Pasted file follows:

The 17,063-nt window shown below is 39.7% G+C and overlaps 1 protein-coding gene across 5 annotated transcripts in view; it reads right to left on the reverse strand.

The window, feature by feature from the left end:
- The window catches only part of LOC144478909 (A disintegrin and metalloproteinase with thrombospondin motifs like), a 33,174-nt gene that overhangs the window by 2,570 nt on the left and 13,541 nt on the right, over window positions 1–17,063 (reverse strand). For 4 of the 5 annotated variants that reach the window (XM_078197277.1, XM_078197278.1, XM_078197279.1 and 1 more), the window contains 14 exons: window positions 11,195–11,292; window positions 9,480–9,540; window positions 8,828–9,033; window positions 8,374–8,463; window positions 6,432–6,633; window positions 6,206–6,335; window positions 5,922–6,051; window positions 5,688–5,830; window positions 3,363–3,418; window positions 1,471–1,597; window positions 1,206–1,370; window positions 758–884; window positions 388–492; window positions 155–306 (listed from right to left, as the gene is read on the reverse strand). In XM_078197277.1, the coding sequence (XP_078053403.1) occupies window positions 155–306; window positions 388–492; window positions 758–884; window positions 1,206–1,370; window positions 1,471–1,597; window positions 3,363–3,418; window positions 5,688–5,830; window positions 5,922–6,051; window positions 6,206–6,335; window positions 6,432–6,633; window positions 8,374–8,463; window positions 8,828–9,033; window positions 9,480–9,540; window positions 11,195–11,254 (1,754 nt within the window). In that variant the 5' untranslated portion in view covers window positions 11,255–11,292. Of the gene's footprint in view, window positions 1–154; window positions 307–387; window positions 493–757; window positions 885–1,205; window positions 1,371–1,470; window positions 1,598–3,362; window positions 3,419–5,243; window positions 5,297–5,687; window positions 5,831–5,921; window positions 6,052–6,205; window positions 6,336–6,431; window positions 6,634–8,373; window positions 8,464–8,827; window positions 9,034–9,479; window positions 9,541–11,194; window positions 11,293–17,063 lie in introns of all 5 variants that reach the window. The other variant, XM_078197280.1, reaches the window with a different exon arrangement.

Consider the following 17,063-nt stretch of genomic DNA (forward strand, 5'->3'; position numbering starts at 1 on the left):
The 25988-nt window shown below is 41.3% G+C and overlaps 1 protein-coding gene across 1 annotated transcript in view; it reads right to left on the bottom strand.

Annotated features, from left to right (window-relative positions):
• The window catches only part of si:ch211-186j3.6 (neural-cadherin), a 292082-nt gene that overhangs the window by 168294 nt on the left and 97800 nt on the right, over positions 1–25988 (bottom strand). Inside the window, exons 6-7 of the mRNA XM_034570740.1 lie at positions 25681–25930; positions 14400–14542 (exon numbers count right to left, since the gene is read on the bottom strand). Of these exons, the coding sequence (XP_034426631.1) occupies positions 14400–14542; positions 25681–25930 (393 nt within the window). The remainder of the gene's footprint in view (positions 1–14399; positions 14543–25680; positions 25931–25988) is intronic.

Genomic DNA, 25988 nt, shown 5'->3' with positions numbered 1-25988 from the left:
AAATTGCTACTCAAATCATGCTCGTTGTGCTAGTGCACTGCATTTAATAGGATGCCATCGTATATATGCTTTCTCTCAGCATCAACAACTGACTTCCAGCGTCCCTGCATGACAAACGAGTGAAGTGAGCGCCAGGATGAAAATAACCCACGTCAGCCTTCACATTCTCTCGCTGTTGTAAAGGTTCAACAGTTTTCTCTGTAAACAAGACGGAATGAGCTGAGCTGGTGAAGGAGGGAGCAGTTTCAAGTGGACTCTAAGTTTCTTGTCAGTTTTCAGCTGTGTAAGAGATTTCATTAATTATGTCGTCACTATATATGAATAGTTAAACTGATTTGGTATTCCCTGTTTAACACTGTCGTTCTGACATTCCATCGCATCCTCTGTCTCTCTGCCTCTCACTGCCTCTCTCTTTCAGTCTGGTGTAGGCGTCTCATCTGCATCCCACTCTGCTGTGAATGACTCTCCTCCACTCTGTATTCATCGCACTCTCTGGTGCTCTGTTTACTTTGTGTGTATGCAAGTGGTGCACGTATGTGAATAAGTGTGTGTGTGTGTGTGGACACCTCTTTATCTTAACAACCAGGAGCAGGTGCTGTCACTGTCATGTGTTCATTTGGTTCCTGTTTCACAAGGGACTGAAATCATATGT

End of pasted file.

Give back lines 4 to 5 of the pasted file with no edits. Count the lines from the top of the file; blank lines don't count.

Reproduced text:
Consider the following 17,063-nt stretch of genomic DNA (forward strand, 5'->3'; position numbering starts at 1 on the left):
The 25988-nt window shown below is 41.3% G+C and overlaps 1 protein-coding gene across 1 annotated transcript in view; it reads right to left on the bottom strand.